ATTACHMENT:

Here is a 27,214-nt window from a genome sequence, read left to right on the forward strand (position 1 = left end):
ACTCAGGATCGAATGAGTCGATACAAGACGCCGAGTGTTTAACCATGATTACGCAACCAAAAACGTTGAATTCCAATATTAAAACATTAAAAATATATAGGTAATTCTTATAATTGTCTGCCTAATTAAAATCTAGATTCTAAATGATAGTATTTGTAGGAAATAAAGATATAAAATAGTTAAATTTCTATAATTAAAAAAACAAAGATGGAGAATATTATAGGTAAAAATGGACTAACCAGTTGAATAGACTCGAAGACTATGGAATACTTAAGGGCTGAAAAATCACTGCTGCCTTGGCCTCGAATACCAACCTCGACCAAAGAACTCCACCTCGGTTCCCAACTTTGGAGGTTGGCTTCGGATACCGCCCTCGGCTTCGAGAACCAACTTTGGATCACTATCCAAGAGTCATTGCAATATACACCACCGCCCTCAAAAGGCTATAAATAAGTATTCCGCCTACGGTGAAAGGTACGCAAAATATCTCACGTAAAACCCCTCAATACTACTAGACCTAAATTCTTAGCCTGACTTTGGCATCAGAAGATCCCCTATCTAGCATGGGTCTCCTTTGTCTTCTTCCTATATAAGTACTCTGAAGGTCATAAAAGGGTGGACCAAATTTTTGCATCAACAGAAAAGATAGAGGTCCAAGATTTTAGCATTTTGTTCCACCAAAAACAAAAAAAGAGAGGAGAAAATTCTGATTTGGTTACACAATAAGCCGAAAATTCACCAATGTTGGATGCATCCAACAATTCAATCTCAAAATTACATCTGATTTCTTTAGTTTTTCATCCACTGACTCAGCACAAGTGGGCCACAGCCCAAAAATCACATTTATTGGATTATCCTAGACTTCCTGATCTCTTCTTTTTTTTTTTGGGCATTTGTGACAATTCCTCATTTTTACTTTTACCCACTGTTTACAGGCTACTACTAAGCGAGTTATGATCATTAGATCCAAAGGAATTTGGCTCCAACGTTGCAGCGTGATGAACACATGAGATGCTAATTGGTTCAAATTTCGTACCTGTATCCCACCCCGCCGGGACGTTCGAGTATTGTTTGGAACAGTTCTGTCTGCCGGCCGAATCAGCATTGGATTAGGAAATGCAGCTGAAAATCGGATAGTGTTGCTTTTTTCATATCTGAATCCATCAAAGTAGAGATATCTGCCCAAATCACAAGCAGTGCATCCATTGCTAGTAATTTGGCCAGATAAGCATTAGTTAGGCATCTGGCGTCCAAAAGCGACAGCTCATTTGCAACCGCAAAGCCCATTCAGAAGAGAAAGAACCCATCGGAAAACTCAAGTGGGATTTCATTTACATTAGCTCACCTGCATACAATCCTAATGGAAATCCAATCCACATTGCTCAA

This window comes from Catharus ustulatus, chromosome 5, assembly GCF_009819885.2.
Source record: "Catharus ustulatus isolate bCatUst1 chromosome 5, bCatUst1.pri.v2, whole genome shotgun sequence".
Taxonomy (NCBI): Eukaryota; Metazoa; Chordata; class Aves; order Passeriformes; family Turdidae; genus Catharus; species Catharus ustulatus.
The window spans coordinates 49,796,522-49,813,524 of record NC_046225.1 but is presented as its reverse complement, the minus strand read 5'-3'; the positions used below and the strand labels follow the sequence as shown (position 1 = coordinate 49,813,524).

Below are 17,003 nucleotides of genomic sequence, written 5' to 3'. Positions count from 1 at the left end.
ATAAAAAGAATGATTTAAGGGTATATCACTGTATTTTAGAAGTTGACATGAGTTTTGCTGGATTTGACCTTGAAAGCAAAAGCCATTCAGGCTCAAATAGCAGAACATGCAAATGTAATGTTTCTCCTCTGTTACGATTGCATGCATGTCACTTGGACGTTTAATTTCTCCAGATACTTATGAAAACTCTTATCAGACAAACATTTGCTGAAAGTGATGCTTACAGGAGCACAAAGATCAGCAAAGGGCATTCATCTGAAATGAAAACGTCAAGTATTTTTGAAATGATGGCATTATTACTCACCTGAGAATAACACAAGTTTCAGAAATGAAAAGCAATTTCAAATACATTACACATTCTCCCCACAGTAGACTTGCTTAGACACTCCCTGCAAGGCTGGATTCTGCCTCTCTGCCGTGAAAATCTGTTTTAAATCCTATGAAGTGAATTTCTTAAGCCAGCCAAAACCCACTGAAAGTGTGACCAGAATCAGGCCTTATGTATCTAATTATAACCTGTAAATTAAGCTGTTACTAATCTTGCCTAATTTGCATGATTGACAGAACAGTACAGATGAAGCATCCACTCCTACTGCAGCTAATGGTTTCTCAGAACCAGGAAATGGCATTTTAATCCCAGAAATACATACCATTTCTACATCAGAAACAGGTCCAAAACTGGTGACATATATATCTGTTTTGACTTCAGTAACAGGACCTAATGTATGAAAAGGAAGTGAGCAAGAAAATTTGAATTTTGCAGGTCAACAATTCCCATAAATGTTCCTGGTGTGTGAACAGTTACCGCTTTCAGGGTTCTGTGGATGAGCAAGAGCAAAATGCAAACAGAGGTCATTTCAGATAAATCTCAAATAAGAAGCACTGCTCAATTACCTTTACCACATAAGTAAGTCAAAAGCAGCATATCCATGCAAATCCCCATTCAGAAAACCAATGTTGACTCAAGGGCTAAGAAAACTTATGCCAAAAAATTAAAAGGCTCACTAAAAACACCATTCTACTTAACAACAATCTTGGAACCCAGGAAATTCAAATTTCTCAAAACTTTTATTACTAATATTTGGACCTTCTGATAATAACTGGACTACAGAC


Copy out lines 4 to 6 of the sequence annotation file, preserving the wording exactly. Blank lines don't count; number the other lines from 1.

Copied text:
Source record: "Catharus ustulatus isolate bCatUst1 chromosome 5, bCatUst1.pri.v2, whole genome shotgun sequence".
Taxonomy (NCBI): Eukaryota; Metazoa; Chordata; class Aves; order Passeriformes; family Turdidae; genus Catharus; species Catharus ustulatus.
The window spans coordinates 49,796,522-49,813,524 of record NC_046225.1 but is presented as its reverse complement, the minus strand read 5'-3'; the positions used below and the strand labels follow the sequence as shown (position 1 = coordinate 49,813,524).